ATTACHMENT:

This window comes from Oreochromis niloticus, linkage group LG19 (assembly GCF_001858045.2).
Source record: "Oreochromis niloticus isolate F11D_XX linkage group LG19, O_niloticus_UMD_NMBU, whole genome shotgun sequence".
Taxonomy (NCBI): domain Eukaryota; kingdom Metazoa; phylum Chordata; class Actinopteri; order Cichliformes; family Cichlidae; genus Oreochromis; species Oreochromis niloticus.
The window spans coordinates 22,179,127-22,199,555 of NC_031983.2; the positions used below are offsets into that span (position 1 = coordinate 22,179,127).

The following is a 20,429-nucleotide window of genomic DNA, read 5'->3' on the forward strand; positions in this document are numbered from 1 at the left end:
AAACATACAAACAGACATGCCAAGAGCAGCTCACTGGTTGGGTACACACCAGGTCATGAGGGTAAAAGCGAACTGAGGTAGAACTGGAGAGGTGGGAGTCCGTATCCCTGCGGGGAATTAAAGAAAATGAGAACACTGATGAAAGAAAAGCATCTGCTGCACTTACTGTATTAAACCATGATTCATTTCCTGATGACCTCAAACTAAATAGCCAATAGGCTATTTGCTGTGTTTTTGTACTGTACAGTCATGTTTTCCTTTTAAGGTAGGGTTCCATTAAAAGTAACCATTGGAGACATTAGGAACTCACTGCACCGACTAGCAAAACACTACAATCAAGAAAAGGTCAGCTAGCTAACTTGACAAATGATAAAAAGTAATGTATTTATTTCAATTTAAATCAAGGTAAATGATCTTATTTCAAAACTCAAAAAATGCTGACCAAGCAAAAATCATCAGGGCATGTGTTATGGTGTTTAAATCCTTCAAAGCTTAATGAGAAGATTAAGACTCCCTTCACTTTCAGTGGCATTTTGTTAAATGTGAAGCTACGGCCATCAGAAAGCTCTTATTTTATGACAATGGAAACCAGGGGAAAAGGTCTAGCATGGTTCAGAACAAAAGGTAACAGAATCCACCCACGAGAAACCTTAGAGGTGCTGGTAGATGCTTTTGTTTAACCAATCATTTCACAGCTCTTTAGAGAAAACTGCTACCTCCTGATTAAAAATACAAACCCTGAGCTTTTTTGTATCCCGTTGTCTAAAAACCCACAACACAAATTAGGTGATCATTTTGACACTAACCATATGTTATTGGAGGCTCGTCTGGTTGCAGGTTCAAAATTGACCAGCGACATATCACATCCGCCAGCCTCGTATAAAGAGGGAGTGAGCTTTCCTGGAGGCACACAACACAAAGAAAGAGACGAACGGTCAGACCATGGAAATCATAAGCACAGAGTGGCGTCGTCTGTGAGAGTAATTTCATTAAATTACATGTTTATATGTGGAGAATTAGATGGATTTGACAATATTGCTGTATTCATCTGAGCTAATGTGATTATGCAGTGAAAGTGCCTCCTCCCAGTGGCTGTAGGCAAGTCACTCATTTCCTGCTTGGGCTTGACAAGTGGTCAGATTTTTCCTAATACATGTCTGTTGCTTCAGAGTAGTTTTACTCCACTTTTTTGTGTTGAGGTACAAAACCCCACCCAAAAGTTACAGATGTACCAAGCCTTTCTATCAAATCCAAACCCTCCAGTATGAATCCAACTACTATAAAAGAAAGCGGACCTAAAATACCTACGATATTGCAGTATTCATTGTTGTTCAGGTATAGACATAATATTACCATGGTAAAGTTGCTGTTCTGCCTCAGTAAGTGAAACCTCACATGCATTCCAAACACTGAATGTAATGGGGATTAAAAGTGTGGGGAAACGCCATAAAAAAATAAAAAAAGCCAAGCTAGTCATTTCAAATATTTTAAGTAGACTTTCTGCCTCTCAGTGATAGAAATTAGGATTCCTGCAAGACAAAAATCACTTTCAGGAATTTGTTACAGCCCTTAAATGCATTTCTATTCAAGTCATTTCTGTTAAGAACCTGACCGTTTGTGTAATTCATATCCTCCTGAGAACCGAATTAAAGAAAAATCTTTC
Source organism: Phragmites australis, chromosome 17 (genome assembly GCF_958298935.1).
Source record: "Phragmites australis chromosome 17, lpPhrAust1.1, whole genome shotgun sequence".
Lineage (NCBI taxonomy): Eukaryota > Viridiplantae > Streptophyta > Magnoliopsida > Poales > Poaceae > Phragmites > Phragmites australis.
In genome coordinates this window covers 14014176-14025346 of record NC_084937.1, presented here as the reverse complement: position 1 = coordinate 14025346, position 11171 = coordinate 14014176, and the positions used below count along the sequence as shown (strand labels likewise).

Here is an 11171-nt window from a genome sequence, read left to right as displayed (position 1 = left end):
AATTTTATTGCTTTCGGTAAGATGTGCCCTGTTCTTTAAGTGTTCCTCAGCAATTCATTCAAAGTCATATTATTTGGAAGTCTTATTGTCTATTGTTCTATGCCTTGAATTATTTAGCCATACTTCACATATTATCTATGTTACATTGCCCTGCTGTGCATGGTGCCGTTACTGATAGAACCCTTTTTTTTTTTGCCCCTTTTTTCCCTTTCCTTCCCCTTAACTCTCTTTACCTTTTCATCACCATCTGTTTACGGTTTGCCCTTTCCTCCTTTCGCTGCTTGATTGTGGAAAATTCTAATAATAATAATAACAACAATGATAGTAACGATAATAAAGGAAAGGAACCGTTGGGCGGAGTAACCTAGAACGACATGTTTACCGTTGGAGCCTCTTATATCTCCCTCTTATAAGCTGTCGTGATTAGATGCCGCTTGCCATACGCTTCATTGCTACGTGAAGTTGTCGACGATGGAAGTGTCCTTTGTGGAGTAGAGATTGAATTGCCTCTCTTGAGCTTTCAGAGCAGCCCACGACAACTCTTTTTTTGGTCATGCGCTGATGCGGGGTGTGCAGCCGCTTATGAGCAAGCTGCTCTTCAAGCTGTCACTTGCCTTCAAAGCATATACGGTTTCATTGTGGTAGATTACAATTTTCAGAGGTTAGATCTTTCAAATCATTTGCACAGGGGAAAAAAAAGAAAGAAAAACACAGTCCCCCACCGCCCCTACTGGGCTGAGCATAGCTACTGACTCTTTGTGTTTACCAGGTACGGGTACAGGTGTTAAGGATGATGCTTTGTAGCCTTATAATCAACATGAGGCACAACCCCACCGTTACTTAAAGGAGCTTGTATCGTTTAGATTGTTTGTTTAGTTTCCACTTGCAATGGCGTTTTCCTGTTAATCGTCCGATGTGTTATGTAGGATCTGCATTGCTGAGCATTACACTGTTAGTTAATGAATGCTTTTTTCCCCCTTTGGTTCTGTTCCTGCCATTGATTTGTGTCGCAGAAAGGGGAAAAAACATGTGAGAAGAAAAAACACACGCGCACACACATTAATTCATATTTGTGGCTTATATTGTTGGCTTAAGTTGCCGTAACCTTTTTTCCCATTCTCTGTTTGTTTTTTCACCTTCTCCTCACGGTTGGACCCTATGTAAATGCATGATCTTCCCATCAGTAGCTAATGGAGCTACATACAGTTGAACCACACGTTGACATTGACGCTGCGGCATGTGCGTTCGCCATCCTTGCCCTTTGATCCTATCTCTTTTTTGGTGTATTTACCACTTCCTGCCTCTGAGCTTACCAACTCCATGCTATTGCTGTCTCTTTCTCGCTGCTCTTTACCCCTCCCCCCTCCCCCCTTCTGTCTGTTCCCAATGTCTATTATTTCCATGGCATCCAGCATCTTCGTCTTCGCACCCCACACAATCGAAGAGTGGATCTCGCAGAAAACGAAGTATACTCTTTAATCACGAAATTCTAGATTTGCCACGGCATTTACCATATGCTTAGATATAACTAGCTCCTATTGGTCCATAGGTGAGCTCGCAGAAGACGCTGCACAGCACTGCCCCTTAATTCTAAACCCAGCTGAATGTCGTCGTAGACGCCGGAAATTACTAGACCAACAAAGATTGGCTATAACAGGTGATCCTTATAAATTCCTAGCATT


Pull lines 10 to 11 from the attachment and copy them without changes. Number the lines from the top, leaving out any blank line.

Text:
In genome coordinates this window covers 14014176-14025346 of record NC_084937.1, presented here as the reverse complement: position 1 = coordinate 14025346, position 11171 = coordinate 14014176, and the positions used below count along the sequence as shown (strand labels likewise).

Here is an 11171-nt window from a genome sequence, read left to right as displayed (position 1 = left end):